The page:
Climate experts involved in the UK Climate Resilience Programme have published guidance to help water and sewerage companies and flood risk management authorities to prepare for future increases in rainfall intensities from global warming. Published...
Date: 24 March, 12-1pm GMT
Speakers: Mike Davies (UCL); stakeholder response from April Cole (Care Quality Commission)
Chair: Kate Lonsdale
See links to a video of the webinar and slides below
In the coming decades the UK is expected to experience hotter and drier summers, and more frequent and intense heatwaves. The UK also has a rapidly ageing population, with people aged 75 or over expected to account for 13% of the total population by 2035. Older populations can be more vulnerable to heat stress due to underlying chronic health complications. As older people spend much of their time indoors, their exposure to heat is largely governed by the indoor environment. In care homes, poor building design, ineffective heat management, and diverging needs and preferences between staff and residents may contribute to increased indoor heat exposure with detrimental consequences for the health of the most vulnerable residents. This webinar will describe the work to date of the ‘ClimaCare’ project in addressing these issues. We will discuss the monitoring and modelling that we have undertaken and also provide details of some initial work to monetize the health benefits of adaptations designed to protect against heat risks.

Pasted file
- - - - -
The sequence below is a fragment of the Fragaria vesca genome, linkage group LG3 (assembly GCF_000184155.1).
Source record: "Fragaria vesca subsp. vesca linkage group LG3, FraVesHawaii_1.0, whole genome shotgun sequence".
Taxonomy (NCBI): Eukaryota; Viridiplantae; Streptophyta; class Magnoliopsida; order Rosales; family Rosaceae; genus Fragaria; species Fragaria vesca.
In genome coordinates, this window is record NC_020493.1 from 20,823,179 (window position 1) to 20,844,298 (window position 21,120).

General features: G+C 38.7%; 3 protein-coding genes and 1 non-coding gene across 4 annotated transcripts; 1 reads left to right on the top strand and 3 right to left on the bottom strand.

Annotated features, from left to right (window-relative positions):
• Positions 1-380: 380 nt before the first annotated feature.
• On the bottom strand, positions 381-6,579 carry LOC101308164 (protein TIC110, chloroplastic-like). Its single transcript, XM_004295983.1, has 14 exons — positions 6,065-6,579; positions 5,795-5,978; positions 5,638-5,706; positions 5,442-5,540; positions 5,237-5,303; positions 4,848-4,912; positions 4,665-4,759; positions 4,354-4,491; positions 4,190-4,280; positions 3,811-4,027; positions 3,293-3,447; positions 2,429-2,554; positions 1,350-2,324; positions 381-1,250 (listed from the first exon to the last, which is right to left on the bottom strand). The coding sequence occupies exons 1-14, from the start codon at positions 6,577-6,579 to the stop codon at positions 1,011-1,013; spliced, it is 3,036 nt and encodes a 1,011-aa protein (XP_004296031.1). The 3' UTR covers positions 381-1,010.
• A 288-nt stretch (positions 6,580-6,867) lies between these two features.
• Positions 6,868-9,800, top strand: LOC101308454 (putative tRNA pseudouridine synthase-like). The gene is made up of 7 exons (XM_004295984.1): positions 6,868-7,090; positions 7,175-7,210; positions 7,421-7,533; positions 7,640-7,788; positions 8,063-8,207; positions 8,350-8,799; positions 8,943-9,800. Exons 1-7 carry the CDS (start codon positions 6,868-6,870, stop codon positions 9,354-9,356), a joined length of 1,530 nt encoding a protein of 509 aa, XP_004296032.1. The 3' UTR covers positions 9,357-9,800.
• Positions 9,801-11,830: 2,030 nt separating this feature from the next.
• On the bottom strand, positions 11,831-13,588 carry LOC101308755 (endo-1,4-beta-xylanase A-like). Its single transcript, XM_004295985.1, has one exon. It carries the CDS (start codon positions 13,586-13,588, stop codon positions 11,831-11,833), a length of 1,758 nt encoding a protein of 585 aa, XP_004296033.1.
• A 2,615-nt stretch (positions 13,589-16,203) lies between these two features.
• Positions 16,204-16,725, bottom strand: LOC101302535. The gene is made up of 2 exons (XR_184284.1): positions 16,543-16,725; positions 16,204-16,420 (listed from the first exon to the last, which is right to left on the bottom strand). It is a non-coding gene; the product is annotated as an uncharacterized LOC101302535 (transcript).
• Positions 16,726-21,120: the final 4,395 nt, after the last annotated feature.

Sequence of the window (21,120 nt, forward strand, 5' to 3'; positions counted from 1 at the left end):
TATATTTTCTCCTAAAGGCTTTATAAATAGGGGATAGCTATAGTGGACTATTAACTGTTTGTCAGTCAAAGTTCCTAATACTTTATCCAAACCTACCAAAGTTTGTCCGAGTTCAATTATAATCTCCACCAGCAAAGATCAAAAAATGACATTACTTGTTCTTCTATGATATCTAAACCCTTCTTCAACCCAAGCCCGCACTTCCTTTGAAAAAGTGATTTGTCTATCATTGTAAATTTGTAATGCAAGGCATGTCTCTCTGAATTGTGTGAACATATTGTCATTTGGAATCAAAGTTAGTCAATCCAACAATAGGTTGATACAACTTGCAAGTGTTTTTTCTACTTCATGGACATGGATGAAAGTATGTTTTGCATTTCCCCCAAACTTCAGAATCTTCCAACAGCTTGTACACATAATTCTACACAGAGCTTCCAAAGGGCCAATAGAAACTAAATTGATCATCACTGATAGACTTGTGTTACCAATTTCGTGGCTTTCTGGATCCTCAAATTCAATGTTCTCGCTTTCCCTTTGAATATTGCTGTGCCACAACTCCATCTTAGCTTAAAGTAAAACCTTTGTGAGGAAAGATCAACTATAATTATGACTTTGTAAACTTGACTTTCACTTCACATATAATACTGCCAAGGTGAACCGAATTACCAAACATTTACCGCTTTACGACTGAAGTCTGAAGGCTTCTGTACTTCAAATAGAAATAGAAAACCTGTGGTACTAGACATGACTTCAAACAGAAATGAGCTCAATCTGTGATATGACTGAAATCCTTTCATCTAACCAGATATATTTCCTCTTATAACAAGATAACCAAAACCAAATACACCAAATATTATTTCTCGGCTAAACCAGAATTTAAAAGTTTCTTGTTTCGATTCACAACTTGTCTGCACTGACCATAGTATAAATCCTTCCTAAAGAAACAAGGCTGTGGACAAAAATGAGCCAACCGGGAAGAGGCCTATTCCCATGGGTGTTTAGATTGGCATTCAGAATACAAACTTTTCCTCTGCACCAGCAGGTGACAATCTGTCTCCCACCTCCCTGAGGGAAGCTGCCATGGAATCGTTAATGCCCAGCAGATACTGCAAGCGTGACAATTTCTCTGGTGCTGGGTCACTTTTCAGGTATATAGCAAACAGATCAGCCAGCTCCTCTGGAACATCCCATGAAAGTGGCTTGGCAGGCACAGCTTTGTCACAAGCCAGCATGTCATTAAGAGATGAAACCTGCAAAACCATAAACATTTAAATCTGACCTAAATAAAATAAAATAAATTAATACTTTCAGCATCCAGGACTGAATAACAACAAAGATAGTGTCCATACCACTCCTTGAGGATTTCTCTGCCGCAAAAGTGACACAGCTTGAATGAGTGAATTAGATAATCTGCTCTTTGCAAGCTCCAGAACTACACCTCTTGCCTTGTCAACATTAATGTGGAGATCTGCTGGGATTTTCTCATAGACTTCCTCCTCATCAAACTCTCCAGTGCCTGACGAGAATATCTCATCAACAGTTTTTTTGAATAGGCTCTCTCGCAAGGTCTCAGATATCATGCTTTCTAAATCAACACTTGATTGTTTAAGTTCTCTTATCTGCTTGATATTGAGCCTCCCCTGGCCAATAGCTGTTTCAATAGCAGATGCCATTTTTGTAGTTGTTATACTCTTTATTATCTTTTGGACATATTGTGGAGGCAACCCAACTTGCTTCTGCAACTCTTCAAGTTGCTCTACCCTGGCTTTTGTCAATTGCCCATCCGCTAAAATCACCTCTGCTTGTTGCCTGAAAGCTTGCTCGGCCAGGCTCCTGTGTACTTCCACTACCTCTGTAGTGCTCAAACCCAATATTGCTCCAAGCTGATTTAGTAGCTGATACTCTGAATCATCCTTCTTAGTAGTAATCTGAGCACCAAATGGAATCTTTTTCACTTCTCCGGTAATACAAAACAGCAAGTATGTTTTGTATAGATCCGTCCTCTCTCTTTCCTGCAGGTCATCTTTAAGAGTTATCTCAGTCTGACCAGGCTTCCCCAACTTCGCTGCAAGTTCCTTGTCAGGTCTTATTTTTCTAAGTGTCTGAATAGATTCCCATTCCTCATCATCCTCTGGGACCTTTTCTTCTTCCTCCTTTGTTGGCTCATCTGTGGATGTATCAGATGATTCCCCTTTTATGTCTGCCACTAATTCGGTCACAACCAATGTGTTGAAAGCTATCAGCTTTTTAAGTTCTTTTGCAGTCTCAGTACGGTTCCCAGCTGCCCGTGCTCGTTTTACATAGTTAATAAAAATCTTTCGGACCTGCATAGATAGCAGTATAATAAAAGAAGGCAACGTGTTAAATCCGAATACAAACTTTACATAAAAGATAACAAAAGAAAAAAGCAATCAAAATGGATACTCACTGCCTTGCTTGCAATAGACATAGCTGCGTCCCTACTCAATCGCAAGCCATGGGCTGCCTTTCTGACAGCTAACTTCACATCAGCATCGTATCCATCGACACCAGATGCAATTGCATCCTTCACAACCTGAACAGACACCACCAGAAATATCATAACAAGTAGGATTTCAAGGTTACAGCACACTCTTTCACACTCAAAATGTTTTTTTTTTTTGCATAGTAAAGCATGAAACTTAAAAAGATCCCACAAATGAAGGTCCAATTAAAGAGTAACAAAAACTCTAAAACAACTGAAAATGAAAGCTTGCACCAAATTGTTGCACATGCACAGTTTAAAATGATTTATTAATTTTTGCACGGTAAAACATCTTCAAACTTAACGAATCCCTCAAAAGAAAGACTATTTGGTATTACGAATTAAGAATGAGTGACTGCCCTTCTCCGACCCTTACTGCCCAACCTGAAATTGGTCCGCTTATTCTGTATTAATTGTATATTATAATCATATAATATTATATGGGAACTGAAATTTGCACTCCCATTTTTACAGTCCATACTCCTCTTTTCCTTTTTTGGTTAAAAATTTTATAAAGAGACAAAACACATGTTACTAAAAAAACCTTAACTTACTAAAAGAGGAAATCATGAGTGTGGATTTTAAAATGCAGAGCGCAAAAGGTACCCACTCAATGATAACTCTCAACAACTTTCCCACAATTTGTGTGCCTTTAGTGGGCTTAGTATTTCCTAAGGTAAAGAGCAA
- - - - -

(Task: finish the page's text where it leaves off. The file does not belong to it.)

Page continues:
Mike Davies is Professor of Building Physics and Environment at University College London (UCL). His research interests lie in the provision of healthy and comfortable built environments in the context of a changing climate. He was the founding Director of the UCL Institute for Environmental Design and Engineering. He is currently a member of the UK Committee on Climate Change (Adaptation) and Director of the multi-disciplinary Complex Built Environment Systems group at UCL.
April Cole is from the Care Quality Commission. April has worked in the health and care sector since 2002, and specifically policy since 2013. Her background is in public affairs and communications, and she has worked in both the public and private sector in the UK and Australia, including European lobbying for the Royal College of Nursing. At the Care Quality Commission she has worked on surveillance information for the public, the updated technology in care web resource, and consumer rights in social care. She completed her MSc in Health Policy in 2019, focussing on monitoring technologies in adult social care, and is a trained Schwartz Round facilitator.
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